eCite Digital Repository

Can commercial harvest of the long-spined sea urchin, Centrostephanus rodgersii, reduce the impact of destructive urchin grazing on macroalgae communities and associated fisheries?

Citation

Keane, JP and Mundy, CN and Johnson, OJ and Ling, SD, Can commercial harvest of the long-spined sea urchin, Centrostephanus rodgersii, reduce the impact of destructive urchin grazing on macroalgae communities and associated fisheries?, Australian Society of FIsheries Biology Program, 22-24 July 2017, Albany, WA, pp. 60. (2017) [Conference Extract]

Microsoft Word (Conference abstract)
Pending copyright assessment - Request a copy
15Kb
  

Abstract

Range extension of the long-spined sea urchin, Centrostephanus rodgersii, to south-eastern Tasmania has resulted in overgrazing of macroalgae habitats as far south as the Tasman Peninsula. The increasing loss of macroalgae and the formation of extensive barrens is threatening reef biodiversity as well as lucrative reef dependent fisheries such as abalone and rock lobster. A commercial fishery for long-spined urchin in Tasmania was established in 2008 and to date over 400 tonnes has been harvested. Dive surveys show that with increased fishing pressure there is a significant decline in the in size and age structure in urchin populations, as well as decreases in total biomass. Macroalgae recovery is occurring in some heavily fished areas, while barrens continue to expand in unfished areas. Analysis of boat-based GPS data logger and depth logger technologies used by commercial urchin and abalone divers indicates that >50% of urchin fishing activity overlaps spatially with abalone fishing activity. The extent of direct spatial overlap between these fisheries suggests there is good reason to expect that urchin fishing as currently observed could have direct benefits for the abalone fishery in terms of reducing abundance of urchins within or adjacent to key abalone fishing grounds.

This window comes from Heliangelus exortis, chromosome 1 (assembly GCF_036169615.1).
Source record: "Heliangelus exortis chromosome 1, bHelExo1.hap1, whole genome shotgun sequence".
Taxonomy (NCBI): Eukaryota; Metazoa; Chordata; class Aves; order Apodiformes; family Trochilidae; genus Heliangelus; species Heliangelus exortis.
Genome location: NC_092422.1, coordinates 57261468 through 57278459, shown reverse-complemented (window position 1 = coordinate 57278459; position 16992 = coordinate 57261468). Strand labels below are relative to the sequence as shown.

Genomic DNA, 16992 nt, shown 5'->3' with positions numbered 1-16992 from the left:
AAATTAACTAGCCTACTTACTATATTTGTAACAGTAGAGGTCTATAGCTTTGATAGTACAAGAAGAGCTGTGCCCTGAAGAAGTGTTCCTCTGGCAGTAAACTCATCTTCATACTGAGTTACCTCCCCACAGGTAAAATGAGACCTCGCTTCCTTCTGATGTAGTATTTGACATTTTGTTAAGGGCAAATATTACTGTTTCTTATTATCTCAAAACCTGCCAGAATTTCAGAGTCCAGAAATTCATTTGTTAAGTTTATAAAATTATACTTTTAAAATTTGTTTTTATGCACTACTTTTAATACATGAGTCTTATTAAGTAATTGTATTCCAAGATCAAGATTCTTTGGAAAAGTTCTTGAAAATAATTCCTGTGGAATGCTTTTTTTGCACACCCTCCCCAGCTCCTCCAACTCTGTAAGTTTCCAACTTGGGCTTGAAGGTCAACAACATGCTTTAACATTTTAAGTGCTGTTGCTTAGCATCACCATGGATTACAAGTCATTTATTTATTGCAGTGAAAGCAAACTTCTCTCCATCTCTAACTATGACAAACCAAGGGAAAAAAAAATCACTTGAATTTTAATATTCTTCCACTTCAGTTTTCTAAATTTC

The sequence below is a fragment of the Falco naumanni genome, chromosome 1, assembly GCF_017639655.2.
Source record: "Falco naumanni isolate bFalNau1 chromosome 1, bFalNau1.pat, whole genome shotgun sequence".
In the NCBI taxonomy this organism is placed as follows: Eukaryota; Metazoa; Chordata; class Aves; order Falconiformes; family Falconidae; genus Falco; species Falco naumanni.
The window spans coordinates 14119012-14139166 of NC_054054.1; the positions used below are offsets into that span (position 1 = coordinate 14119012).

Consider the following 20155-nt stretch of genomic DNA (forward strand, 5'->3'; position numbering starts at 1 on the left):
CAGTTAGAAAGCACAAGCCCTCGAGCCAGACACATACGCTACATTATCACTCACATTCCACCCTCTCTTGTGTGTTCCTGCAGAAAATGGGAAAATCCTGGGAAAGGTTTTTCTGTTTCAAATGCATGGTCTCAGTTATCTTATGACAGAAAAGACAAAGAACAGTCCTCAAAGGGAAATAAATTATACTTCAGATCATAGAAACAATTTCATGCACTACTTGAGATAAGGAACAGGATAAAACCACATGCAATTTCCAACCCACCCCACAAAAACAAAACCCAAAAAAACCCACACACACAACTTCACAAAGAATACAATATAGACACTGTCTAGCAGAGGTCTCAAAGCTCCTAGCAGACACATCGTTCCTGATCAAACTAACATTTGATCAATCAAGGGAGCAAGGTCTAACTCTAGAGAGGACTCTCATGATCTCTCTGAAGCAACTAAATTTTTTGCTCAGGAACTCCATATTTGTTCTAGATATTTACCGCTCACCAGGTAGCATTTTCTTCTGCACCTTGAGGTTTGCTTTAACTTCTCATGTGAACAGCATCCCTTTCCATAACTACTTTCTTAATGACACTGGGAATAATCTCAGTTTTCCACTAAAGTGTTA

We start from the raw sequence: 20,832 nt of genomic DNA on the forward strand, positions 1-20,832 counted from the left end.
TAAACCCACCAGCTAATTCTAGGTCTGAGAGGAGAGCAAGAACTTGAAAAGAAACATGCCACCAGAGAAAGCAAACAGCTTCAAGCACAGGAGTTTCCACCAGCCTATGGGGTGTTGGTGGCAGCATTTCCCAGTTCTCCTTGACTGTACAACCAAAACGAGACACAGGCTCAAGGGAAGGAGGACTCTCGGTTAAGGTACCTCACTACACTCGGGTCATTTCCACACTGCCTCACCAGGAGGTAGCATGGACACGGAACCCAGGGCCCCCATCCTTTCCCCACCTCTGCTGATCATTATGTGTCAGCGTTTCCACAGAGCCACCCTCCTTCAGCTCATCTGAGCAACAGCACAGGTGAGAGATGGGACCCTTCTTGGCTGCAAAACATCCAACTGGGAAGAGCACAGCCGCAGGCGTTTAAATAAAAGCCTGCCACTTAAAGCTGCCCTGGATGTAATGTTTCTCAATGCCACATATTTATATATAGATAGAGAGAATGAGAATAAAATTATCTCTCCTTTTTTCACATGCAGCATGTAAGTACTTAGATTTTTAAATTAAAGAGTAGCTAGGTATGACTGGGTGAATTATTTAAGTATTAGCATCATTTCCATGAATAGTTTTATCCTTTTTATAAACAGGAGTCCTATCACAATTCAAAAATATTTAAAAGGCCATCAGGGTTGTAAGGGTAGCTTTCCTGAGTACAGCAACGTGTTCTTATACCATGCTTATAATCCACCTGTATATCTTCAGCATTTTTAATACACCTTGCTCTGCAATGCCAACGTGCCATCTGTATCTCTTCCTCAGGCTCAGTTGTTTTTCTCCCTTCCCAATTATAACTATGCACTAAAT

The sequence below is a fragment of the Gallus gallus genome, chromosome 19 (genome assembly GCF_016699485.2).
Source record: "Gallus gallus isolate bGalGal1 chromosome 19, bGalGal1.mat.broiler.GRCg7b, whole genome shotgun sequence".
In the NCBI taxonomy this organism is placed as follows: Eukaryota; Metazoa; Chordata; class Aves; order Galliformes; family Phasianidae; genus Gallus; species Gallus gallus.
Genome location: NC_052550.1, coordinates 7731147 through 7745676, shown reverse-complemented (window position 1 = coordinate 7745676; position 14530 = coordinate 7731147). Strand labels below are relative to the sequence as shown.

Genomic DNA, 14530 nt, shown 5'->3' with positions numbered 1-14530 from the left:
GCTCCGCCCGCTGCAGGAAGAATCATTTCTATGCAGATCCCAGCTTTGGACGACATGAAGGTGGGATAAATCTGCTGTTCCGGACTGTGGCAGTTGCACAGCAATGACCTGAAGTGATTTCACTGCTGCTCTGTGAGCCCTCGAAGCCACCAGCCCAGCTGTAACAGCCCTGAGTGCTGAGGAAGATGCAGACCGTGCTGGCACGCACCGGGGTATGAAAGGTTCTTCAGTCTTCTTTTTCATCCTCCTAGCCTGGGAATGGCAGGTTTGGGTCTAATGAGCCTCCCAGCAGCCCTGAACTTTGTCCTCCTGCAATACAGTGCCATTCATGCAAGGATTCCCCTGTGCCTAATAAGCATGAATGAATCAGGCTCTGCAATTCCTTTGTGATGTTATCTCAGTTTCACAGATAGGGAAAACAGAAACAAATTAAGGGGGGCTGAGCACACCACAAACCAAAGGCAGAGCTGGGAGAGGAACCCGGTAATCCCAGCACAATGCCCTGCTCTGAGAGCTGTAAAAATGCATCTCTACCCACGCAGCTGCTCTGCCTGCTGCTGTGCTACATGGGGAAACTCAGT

Item Details

Item Type:Conference Extract
Keywords:urchin, fisheries, range extension, climate change
Research Division:Biological Sciences
Research Group:Ecology
Research Field:Marine and Estuarine Ecology (incl. Marine Ichthyology)
Objective Division:Environment
Objective Group:Flora, Fauna and Biodiversity
Objective Field:Marine Flora, Fauna and Biodiversity
UTAS Author:Keane, JP (Dr John Keane)
UTAS Author:Mundy, CN (Dr Craig Mundy)
UTAS Author:Johnson, OJ (Miss Olivia Johnson)
UTAS Author:Ling, SD (Dr Scott Ling)
ID Code:126629
Year Published:2017
Deposited By:Sustainable Marine Research Collaboration
Deposited On:2018-06-20
Last Modified:2018-06-21
Downloads:0

Repository Staff Only: item control page